Shortly after Labor party chairman, Avi Gabbay, broke up the coalition of Labor and Tzippi Livni’s Tenuah, which made up the Zionist Camp, Israeli media reports said that he was seeking Benny Gantz as a replacement.
Sources close to Gabbay were quoted as saying that the bombshell announcement effectively jettisoning Livni from his camp, was aimed at Gantz, who has just formed his own party to run for office.
However, Gabbay’s gamble may not pay off. The shock waves that enveloped the political world at his peremptory decision on Tuesday – without giving Livni or many other Zionist Camp MK’s prior notice – included his own Labor party.
MK Eitan Cabel, one of several reportedly mulling a departure from Labor, complained that Gabbay should have consulted with other party leaders before making such a momentous decision, according to the Kan broadcaster.
On the other hand, MK Shelly Yachimovich, was unfazed by it, praising it as “brave.”
“Avi Gabbay’s step was dramatic, brave, and displays leadership,” said Yachimovich on Twitter. “We can’t deny the facts: Even though Livni is a worthy person, the agreement between her and Gabbay didn’t work. The opposite. It weakened us, particularly since it was clear that she didn’t accept his leadership.”
Gabbay designated Yachimovich as opposition leader, the position held until now by Livni. Ordinarily, Gabbay as head of the largest opposition party would be opposition leader, but since he is not a member of Knesset, he cannot hold the post.
Later in the day, the Knesset’s House Committee officially recorded the dissolution of the Zionist Camp into the Labor and Hatnuah parties.
The motion, which is “in accordance with the agreement signed between the Labor and the Hatenua parties on the eve of the elections to the 20th Knesset” means that the 24-seat union will split into 18 Zionist Camp MKs and six Hatenua MKs.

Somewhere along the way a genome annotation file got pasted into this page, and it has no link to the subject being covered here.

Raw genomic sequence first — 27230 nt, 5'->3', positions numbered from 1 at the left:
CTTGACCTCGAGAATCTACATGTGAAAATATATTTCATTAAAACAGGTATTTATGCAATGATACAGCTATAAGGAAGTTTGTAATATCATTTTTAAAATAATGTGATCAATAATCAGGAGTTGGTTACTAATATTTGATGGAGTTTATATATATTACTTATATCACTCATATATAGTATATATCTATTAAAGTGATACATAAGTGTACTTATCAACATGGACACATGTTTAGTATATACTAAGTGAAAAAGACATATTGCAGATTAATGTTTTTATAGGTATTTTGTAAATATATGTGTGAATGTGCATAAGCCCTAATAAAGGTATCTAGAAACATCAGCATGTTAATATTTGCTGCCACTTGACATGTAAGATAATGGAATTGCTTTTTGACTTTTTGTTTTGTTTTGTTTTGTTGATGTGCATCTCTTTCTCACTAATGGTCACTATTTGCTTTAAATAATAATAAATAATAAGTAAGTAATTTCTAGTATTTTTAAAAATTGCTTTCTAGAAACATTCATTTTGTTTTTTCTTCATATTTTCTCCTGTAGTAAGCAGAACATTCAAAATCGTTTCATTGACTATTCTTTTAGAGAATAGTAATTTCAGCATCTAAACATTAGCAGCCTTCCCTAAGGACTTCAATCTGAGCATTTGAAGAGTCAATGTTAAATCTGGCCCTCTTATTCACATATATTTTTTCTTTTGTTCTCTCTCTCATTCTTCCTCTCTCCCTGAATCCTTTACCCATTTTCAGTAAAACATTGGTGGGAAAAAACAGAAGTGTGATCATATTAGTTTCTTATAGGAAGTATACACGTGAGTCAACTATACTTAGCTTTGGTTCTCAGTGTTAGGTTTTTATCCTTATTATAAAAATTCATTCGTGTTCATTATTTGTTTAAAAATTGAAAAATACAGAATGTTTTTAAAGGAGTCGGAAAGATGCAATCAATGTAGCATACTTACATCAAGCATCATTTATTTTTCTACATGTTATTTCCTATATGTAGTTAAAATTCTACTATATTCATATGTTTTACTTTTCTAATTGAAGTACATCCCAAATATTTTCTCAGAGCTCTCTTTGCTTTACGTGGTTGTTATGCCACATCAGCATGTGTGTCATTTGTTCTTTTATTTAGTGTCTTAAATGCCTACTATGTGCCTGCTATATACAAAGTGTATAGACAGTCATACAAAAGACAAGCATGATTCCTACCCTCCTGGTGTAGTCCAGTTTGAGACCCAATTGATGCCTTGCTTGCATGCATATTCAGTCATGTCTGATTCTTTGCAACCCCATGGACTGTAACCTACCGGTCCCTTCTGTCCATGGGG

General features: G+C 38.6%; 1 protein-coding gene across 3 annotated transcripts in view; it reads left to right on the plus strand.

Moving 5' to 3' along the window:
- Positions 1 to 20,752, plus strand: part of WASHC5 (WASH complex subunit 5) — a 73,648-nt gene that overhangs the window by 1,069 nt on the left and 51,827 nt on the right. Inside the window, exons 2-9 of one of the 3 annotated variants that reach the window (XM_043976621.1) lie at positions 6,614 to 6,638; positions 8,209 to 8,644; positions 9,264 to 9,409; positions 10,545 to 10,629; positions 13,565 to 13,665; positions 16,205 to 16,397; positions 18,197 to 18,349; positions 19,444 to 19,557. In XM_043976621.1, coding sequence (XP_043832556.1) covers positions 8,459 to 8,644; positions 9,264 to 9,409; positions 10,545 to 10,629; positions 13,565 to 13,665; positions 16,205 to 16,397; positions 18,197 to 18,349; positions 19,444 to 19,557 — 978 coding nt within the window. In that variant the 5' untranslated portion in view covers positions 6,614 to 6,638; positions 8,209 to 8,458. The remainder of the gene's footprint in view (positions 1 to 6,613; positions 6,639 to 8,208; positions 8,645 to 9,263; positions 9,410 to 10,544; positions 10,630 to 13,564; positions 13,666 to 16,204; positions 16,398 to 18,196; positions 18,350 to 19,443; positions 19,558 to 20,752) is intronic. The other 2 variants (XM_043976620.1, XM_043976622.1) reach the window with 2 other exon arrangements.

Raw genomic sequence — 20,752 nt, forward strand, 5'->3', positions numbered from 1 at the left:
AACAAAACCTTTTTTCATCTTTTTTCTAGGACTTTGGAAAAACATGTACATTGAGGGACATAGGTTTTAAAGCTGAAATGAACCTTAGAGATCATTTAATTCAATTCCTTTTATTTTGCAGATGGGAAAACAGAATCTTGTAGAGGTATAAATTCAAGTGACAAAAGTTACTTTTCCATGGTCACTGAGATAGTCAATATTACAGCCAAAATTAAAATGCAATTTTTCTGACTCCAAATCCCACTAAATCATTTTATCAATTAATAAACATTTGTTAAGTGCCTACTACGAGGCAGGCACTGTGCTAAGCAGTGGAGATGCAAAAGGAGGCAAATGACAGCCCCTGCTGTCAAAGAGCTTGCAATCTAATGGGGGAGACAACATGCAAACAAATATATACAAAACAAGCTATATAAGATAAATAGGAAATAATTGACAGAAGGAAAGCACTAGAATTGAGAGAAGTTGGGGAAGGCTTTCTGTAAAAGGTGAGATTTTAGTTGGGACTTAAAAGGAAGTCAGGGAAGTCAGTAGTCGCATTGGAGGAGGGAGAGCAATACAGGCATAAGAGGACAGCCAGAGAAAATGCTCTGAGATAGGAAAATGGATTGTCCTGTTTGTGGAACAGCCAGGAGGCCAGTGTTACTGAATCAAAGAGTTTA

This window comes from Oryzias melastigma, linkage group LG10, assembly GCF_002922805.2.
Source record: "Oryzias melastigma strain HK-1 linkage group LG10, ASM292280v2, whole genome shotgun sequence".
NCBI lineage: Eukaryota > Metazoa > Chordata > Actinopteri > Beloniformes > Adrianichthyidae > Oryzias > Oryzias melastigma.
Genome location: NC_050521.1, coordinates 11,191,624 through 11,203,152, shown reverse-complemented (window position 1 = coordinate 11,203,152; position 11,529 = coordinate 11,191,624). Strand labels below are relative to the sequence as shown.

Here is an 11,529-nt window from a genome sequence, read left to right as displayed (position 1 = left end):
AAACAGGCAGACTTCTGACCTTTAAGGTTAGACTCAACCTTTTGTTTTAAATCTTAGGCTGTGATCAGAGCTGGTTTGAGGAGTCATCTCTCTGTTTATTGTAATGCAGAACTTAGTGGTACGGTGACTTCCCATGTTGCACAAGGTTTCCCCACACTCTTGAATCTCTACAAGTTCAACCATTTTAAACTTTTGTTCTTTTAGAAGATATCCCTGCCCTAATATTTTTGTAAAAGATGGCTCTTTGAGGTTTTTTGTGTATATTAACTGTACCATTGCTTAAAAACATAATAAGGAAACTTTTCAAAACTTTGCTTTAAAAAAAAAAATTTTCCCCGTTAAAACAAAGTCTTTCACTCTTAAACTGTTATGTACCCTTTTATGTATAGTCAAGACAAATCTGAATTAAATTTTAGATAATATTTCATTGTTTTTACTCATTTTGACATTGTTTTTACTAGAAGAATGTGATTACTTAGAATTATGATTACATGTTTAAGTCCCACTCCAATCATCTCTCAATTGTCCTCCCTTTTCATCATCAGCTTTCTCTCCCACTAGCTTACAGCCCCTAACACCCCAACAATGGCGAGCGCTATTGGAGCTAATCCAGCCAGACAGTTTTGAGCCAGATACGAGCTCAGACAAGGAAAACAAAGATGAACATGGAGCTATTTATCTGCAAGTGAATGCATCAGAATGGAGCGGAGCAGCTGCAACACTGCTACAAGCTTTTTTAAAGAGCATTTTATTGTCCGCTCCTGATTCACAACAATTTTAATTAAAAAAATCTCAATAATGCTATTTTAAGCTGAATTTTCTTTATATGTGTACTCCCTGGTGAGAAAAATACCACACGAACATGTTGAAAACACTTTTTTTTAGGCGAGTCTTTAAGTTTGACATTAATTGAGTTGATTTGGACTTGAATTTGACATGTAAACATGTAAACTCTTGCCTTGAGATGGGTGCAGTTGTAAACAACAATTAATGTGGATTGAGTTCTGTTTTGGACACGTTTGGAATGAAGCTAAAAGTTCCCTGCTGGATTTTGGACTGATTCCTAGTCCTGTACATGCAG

In other political developments on Tuesday, the Joint (Arab) List’s only Jewish MK, Dov Henin, announced his resignation from the Knesset after 13 years in the parliamentary body.
“I am not quitting political life and I do not intend to rest at home,” said Henin, who was first elected to the Knesset in 2006 on the Hadash list. “But I am going to change how I am politically active.”
“I am proud of the role that I have played, together with my friends, in insisting on protecting the bridge between Jews and Arabs in this country, in a reality in which the abyss between the two peoples is becoming deeper. This is the key to our future,” Henin said.
“But despite all the achievements, I cannot avoid a difficult truth,” he added. “Israel is heading in a dangerous direction. In the absence of progression toward peace, we will deteriorate into wars. The democratic space is under heavy attack. Government incitement against the Arab public is increasing, racism is spreading, and poverty and gaps in society are deepening.”
Meanwhile, the IDF’s first-ever female general, Maj.-Gen. (res.) Orna Barbivai, joined Yesh Atid’s list for the Knesset.
Yesh Atid leader Yair Lapid said at a press conference on Tuesday that he intends to have Barbivai serve as a senior minister, if he is in the next coalition.
Barbivai was the head of the IDF’s Manpower Directorate and the first woman to serve in the General Staff.